This year is the third year without Shane. The fourth Christmas where we don’t have to wait for him to come home from handing out dinners to the homeless of Dublin. Instead we are jumping into the freezing cold Irish waters doing a charity swim in his honour (actually, if he was here now, I’d strangle him myself!). The feeling of dread which now accompanies the word ‘Christmas’, is not because Shane is not around but because it reminds me Santa 1that I have to do ‘that’ swim. I can imagine him laughing at us while we struggle to get the courage to jump in and then struggle to get dressed, with fingers and toes blue and numb from the cold. Even his poor granny braves the freezing Irish seas in honour of her much loved grandchild. His grandad, although he loved him just as much, will have the blazing fire lit and sausages on the pan, but will claim a dicky heart once a year (on Christmas day). His uncles, aunts, cousins, along with his younger brothers, will all brave the freezing waters on Christmas day in remembrance of Shane. Tony uses the excuse that he wouldn’t want to embarrass himself with an inflatable ring…HA!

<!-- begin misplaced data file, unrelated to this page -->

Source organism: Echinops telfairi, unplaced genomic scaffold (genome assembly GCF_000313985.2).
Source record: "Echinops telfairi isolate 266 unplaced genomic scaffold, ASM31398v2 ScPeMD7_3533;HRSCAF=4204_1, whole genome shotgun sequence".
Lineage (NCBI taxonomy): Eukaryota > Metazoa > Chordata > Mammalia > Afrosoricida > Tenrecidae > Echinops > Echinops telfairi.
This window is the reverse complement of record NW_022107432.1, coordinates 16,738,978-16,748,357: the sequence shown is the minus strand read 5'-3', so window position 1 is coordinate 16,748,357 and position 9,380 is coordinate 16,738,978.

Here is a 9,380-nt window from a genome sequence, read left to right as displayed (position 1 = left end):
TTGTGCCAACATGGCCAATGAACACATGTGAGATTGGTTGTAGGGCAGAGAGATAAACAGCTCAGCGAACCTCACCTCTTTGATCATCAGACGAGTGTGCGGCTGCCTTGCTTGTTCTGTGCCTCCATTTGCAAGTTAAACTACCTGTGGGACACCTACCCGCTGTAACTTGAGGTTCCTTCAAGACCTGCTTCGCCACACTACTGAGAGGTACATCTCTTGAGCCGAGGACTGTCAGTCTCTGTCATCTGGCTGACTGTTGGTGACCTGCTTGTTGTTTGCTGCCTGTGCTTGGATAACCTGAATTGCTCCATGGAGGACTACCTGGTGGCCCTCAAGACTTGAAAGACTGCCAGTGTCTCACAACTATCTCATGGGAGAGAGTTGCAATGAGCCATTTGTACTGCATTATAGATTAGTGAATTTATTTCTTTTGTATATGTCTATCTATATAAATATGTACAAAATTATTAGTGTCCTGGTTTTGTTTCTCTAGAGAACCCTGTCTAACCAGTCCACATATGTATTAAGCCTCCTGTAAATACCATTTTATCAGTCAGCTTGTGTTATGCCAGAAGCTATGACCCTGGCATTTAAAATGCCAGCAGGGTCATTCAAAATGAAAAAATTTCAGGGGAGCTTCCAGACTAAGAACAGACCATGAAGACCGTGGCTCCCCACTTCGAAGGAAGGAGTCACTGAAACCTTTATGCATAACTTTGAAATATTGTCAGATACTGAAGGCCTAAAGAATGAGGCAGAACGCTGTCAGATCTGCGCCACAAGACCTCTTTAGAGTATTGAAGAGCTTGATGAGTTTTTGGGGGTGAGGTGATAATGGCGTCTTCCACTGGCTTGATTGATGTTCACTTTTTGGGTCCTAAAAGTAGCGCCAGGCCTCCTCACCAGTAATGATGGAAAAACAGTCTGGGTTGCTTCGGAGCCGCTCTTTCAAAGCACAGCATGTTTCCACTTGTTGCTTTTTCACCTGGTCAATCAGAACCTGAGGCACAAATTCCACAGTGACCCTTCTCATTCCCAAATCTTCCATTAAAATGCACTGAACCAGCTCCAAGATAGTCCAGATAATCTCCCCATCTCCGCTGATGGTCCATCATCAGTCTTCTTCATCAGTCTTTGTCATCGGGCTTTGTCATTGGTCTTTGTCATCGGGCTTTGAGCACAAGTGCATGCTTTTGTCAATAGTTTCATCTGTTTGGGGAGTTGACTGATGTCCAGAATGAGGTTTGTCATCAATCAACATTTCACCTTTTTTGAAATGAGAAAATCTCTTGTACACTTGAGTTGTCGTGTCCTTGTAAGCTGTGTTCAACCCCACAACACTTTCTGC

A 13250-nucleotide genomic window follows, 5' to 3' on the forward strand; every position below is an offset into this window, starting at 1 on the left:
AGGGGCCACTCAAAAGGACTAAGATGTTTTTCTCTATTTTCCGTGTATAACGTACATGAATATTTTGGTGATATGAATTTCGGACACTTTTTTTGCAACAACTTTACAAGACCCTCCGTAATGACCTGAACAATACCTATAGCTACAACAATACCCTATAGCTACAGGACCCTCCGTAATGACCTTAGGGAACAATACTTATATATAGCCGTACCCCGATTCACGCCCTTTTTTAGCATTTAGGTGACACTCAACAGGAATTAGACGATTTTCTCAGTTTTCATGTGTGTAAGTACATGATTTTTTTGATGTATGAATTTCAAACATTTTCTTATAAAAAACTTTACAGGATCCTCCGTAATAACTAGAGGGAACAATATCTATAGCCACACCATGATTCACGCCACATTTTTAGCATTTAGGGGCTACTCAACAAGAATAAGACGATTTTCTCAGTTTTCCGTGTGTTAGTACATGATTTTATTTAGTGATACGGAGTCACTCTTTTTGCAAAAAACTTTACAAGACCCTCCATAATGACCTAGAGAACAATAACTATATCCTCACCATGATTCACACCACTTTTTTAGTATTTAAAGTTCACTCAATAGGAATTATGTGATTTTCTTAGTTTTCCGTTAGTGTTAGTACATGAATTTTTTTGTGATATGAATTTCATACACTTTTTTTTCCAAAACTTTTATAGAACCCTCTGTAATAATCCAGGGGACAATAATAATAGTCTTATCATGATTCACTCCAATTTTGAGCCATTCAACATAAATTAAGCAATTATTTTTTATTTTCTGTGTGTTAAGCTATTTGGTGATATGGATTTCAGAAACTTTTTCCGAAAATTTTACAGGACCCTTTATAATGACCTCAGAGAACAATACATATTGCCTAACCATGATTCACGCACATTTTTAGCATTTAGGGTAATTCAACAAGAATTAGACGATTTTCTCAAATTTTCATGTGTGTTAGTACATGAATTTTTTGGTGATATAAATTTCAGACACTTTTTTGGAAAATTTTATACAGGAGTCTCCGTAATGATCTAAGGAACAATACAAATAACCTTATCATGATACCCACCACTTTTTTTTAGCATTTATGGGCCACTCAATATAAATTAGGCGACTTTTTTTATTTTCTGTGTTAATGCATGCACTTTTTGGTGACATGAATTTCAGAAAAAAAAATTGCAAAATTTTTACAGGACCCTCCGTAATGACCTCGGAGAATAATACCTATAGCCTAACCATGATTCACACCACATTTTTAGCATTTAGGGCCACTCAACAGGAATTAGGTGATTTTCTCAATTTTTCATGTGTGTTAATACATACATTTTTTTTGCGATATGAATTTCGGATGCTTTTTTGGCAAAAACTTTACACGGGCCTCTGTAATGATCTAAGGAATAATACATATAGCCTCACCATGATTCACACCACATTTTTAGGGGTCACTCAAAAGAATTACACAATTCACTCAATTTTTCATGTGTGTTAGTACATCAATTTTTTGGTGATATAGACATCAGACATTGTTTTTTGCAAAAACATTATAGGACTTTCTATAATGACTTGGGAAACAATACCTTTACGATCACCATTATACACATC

We are/were Christmas lovers, from the gaudy decorations, the multiple tacky santas and the funny presents; Christmas could never come soon enough! I will always miss the ‘Mac’ lipstick and my yearly notebook from Shane, but wherever he is, I’m quite sure he’s okay. Maybe there is no reason for that feeling but it’s there all the same. He appears to me in my dreams, the same Shane, always laughing, and probably as per usual, not with me but at me. That makes me happy. I will even miss him waking the younger ones up at 2 AM, because he was more excited than they were!


We went to see Santa in Bridgewater and I couldn’t believe it; he wasn’t an impersonator but was the real Santa. Henry and Lucy were fascinated, he gave them lots of time and assured them that their presents were already in his sack. He said he used to live near Redcross (where we live) and named lots of  people Santa 3that they both knew. This, of course, must have been before he emigrated to the North Pole.